News Article

RGB Lasers For Pico-projectors Use A Novel Wavefront Measurement

Pico-projectors are an emerging technology that integrates image projectors in a handheld device, offering numerous benefits for consumers. These include portability, space saving, flexible projection screen and setup time
Pico-projectors can be used as stand-alone or embedded projectors in mobile devices, for example in smartphones, tablets, digital cameras.

The market of pico-projectors is rising rapidly with already a million units a year sold as cost price decreases with volume, and is expected to continue growing as new applications appear every day.

The three major pico-projector technologies DLP (Digital Light processing), LCoS (Liquid Crystal on Silicon) and LBS (Laser-Beam-Steering), bring specific advantages and drawbacks for image quality, consumption, size or cost.

Among the main components integrated in these very small devices (battery, microcontroller, MEMS micro mirrors, projection lens), the optical RBG source block is a key component that determines the resulting image projection quality.

Each colour LD combined with collimation lens must be precisely adjusted in XYZƟ to provide same optical axis and focus conditions. Due to the low beam divergence and tight adjustment tolerances, the alignment of the light source is a complex and tedious task.

The beam waste position of the near collimated beam must be precisely adjusted within +/- 10mm range and tilt deviation may initially exceed 20 degrees.

Beyond the measurement performance, the manufacturing process dictates a limited space for the measurement device and a close position to the RGB source block. 

What's more, the cost of the quality control system must be in accordance with the expected return on investment for the mass production.Therefore the requested measurement performance and manufacturing environment constraints bring new challenges to manufacturing-quality-control systems.

Beam analysis in  XYZƟ dimensions can be achieved using wavefront sensing technique that provides beam propagation parameters or using standard beam profiling technique by translating a sensor on the beam propagation.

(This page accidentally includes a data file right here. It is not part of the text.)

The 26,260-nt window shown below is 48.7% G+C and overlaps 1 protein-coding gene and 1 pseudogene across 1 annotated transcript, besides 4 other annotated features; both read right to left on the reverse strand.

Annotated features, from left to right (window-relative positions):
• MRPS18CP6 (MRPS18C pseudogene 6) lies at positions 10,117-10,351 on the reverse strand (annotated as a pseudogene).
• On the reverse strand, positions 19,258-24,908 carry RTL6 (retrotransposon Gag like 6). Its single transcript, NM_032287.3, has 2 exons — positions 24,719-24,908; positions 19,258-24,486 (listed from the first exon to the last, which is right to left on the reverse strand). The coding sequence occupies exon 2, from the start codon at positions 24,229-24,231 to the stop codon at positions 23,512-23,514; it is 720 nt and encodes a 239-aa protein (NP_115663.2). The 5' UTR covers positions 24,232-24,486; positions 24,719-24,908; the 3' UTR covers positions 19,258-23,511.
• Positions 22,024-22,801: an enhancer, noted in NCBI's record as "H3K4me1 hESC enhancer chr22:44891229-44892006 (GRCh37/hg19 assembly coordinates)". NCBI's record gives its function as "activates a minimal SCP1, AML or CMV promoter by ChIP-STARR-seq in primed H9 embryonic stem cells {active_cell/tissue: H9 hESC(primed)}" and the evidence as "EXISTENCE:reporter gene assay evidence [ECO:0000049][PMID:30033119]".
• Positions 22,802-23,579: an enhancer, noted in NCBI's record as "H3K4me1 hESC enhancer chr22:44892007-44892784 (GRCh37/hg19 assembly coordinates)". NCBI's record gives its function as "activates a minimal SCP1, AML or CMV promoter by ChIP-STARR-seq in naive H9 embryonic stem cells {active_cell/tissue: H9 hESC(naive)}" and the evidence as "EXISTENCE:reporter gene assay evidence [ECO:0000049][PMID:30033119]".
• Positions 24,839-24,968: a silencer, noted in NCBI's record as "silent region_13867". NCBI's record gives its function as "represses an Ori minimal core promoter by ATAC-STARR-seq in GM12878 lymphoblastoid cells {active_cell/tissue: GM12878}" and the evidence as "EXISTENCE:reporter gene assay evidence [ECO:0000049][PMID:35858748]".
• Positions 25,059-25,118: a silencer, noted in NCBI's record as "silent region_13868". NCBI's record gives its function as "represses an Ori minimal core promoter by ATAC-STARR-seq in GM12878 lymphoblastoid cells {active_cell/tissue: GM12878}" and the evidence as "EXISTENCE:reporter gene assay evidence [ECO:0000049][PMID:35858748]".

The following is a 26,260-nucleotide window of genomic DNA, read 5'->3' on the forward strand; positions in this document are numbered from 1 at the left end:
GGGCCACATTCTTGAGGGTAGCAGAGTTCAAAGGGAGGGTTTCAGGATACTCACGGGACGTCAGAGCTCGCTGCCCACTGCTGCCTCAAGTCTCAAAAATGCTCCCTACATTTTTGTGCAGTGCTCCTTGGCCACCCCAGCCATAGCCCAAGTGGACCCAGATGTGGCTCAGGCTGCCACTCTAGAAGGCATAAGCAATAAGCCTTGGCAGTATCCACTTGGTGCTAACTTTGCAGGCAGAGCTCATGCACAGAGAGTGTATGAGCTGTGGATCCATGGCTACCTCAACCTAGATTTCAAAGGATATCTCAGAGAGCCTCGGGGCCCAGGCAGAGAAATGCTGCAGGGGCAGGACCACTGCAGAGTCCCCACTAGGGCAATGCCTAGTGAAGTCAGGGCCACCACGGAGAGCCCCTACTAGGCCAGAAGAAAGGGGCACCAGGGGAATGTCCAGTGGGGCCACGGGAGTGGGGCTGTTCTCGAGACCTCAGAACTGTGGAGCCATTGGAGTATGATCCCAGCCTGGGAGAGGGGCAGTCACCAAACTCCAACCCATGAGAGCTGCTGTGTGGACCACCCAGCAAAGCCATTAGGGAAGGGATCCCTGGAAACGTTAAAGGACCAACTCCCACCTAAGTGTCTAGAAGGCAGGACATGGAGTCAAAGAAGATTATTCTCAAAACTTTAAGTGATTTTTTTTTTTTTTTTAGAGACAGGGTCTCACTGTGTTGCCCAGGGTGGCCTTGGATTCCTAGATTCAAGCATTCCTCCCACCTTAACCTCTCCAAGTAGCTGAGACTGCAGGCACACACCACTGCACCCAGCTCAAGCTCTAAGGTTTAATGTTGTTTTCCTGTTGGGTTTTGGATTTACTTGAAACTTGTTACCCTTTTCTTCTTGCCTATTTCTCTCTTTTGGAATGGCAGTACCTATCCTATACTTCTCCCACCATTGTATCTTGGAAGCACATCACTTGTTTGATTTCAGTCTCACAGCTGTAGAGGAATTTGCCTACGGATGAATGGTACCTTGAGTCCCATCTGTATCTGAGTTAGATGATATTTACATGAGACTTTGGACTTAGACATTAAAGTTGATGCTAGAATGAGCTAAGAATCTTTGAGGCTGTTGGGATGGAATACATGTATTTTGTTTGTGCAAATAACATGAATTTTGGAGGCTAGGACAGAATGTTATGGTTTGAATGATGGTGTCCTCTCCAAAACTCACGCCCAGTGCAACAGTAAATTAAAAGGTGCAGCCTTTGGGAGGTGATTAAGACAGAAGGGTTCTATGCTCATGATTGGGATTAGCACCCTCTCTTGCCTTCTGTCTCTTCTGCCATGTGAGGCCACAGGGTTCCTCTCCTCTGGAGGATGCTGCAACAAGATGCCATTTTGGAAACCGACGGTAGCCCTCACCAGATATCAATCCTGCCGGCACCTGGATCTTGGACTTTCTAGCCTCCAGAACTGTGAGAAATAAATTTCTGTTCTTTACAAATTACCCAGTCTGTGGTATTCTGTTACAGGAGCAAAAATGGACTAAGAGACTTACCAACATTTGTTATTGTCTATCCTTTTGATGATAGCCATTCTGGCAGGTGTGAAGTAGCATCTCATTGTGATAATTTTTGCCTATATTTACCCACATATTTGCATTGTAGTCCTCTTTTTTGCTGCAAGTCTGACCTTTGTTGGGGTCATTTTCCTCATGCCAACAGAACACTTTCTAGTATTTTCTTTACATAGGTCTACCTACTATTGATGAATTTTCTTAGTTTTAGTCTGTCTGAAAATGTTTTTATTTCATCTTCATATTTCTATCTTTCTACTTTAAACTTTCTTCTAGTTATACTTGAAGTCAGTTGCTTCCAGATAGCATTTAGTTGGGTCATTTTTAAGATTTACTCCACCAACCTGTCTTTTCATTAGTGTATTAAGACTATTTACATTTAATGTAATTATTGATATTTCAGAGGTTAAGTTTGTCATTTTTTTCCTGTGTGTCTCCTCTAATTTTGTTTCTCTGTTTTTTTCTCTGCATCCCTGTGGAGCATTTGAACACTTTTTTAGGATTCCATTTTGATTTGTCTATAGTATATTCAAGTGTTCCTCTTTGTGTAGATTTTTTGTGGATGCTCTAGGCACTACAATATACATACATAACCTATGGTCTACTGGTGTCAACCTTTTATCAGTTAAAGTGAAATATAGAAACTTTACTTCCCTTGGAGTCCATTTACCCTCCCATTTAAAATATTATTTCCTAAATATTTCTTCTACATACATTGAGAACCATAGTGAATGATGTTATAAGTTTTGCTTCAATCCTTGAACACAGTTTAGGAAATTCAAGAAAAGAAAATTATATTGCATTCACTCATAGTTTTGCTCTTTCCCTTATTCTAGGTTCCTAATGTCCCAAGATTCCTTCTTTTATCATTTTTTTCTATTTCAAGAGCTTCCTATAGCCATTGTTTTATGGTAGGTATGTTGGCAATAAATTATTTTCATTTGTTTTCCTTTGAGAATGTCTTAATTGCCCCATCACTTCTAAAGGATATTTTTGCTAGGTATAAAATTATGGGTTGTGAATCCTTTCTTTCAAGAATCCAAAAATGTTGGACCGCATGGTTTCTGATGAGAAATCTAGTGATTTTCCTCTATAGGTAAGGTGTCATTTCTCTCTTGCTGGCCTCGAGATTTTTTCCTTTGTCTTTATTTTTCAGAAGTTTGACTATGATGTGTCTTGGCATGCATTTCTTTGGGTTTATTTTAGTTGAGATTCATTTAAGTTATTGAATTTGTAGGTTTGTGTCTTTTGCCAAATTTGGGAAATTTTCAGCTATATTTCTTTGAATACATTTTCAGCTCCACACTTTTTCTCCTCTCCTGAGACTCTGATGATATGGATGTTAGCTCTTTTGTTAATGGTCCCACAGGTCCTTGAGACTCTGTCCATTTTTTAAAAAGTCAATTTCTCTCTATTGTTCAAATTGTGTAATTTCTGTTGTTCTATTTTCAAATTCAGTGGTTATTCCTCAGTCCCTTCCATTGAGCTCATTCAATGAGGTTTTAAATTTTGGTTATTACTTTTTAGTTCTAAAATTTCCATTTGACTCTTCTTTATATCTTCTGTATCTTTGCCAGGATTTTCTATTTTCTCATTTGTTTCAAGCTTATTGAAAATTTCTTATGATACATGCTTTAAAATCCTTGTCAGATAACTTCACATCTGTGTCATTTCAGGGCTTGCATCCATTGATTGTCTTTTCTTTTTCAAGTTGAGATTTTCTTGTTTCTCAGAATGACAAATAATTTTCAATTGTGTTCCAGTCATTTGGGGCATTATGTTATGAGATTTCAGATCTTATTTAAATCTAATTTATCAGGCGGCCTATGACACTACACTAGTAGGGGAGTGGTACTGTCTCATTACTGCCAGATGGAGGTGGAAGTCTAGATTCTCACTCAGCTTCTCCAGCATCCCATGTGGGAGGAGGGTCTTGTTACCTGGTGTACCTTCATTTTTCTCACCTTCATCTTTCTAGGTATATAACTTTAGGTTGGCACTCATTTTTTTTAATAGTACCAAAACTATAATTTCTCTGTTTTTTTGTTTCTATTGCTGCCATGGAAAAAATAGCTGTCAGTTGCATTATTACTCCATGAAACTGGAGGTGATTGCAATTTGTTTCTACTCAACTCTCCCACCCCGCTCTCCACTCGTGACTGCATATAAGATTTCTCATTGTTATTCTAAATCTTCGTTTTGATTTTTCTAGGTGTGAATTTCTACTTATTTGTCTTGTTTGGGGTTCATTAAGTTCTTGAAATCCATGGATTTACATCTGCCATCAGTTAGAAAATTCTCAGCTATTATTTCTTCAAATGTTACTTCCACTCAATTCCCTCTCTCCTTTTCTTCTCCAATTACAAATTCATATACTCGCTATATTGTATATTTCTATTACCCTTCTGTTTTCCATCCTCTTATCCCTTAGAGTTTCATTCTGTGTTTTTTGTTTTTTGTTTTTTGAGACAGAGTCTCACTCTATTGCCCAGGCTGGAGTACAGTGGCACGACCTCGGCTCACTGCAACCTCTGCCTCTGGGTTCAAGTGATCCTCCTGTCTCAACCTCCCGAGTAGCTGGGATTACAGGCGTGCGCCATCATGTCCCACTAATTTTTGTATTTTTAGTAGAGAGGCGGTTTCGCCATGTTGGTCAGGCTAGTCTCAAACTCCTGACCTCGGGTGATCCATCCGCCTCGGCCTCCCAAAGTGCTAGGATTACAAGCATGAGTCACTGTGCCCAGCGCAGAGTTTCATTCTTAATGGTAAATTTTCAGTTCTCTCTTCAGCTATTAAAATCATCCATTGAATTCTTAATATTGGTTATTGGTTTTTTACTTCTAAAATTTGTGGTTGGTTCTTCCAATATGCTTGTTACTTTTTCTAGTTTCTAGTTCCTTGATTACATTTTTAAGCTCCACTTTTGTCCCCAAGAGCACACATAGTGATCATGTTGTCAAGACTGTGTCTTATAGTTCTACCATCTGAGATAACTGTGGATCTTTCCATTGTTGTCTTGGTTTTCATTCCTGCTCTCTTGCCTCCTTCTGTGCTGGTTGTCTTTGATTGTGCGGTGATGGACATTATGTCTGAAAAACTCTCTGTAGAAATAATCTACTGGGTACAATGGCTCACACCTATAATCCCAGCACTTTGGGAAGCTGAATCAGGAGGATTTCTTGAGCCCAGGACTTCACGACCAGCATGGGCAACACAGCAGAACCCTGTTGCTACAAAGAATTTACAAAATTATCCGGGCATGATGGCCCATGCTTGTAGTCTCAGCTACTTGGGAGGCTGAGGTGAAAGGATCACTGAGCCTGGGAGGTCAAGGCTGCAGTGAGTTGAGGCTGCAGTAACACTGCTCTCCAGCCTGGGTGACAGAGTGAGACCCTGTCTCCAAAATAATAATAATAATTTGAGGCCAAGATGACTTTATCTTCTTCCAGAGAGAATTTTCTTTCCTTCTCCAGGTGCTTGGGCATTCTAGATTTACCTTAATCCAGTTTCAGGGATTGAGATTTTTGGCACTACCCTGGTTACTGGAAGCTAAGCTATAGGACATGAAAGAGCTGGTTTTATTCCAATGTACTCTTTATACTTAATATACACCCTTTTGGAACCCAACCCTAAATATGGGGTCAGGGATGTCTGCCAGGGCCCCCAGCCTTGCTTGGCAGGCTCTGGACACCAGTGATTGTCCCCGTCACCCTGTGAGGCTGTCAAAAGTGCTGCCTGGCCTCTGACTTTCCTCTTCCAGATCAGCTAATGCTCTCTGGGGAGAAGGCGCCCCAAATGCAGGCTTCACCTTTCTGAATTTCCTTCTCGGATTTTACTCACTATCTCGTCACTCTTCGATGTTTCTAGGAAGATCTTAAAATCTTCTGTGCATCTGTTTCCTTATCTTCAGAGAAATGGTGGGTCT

However, these latest scanning based systems with multiple image planes acquisition along the Z axis for measuring the beam waist position cannot meet the quality control needs in high volume manufacturing as exhibiting low measurement speed, large footprint and high cost.

Wavefront sensors can fulfill the adjustment requirements thanks to their real time wavefront analysis of low and high order aberrations (i.e. tilt, defocus, astigmatism).

But according to the wavefront acquisition principle, measurement capabilities can largely differ and may alter, in some cases, the measurement of critical features for the optical source alignment.

Standard wavefront sensors are based on a micro-lens array that divides the incoming light beam in smaller beams focused onto a CCD or CMOS camera.

This principle is relatively easy to implement, however it suffers from drastic limitations in terms of resolution (number of micro lenses) and tilt range acceptance (lenslet aperture).

Also, as the intensity image is sampled, these sensor types are restricted to sole wavefront analysis purpose and cannot be used as laser beam profiler for intensity distribution analysis.

The alternative wavefront sensing technology proposed by Phaseview overcomes the above limitations; instead of using a mask of microlenses, the technique relies on direct phase extraction from intensity images.

The acquisition device is a standard CCD or CMOS camera that allows real time acquisition of two image planes separated by a short distance along the propagation axis. A smart algorithm based on transport intensity equation extracts the phase information from the set of intensity images.

As a result the spatial wavefront resolution is identical to camera resolution, providing an ultra-detailed wavefront map that allows fine tuning of laser beams. The sensor aperture provides large tilt measurement range as not being limited by individual micro lens

The device also delivers simultaneous wavefront and intensity data, thus both high resolution wavefront analysis and laser beam profiling can be achieved with a single sensor.

Based on its popular wavefront sensor model BeamWave 500, PhaseView has developed a new version to match the quality control requirements for the alignment of a Pico-projector RGB light source.

The BeamWave 500 AT (AT for Alignment Tool) delivers high spatial wavefront resolution (500 x 500) with a tilt range of over of 20° and ensures defocus measurement repeatability of 0.3nm to determine the optimum beam waist position.

This compact sensor can be placed very close to the laser source and is well adapted to quality control on production line even in harsh production environment. The sensor offers the optimal performance for this application while keeping affordable cost for the mass production.

The software displays in real time the XYZƟ adjustment parameters and beam intensity properties; it also allows data exchange to external devices for the automated quality control.  In addition low and high order aberrations using Zernike analysis as well as intensity distribution analysis are provided as complementary diagnostic tools.

This measurement technique overcomes inherent limitations of conventional wavefront sensing methods to serve a challenging QC application in industrial environment, providing a fast, accurate and reliable optical source alignment tool for the Pico-projectors industry.

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